Brooks continued, “By way of background, the ‘Scottsboro Boys’ cases involved nine African Americans, ages 13 to 20, accused of raping two white women on a train in 1931 as it traveled through Scottsboro and Jackson County, Alabama. In the first trials, eight of nine defendants were found guilty and sentenced to death, a verdict later reversed by the United States Supreme Court. After a guilty verdict and death sentence during the second set of Scottsboro Boys trials, Judge Horton bravely issued an order setting aside the jury’s guilty verdict against Haywood Patterson and ordered a new trial. In 2013, the Scottsboro Boys were formally pardoned under Alabama law.”
Brooks concluded, “For his bravery in the face of extreme racial prejudice and for his willingness to support justice that risked and ended his judicial career, Judge Horton deserves the posthumous honor of having the Athens, Alabama Post Office named for him, and it is appropriate that his legacy be held up as a guide for future generations.’”
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On November 6, 2012, Congressman Mo Brooks (R-AL) was re-elected as the Representative for Alabama’s 5th Congressional District. He proudly represents the people of North Alabama and serves on three important committees: Armed Services, Science, Space, and Technology, and Foreign Affairs.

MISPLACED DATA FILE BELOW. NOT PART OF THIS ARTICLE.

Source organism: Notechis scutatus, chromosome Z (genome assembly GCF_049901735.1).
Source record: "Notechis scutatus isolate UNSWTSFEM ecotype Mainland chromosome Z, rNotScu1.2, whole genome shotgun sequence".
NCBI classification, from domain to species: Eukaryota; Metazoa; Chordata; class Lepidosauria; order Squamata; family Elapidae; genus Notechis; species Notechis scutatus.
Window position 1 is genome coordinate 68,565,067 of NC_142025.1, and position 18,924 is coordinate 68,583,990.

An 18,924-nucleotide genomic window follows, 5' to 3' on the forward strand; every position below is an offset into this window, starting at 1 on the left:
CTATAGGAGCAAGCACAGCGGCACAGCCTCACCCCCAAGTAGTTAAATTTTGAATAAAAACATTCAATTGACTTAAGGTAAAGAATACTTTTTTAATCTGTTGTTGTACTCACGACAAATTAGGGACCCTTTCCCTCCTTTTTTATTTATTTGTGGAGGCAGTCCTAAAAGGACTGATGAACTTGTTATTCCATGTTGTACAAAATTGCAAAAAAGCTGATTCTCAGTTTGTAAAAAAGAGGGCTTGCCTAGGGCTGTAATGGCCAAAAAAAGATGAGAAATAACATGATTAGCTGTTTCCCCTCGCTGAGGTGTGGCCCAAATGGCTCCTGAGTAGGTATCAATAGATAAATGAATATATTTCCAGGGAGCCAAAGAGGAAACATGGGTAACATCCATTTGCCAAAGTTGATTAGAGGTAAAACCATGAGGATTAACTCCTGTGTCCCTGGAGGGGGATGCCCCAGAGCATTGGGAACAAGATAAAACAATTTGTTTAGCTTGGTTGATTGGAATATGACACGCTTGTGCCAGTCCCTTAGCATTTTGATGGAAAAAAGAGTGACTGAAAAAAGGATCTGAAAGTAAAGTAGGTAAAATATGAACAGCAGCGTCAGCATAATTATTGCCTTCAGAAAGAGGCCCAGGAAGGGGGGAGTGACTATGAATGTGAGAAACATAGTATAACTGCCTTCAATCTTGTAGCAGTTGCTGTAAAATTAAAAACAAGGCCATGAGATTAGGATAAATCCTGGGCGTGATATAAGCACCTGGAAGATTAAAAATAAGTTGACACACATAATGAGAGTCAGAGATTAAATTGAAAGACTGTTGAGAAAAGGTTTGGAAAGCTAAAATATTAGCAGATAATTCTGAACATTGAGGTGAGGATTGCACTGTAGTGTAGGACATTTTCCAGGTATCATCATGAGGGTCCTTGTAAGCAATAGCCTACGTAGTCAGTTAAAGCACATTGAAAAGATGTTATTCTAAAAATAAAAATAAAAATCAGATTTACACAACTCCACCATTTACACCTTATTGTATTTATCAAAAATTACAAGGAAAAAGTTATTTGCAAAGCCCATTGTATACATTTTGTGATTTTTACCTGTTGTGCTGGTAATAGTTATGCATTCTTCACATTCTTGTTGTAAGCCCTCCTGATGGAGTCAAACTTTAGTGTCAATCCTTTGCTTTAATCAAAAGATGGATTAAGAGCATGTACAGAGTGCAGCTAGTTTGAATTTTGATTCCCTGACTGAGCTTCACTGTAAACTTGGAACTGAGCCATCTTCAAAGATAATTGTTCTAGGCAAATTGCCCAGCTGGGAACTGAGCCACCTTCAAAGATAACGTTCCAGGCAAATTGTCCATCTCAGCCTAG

As a sophomore member, Congressman Brooks is highly active and engaged in representing the interests of the 5th District. Brooks supports America’s missile defense technologies; he introduced successful legislation in 2011 and 2012 that blocked the White House from sharing classified missile technologies with Russia, and was adapted into the National Defense Authorization Act in FY2012. Rep. Brooks is also a vocal opponent of sequestration, voting against the Budget Control Act and called upon Administration officials to account for the consequences of sequestration in a HASC Strategic Forces Subcommittee hearing on April 18, 2012.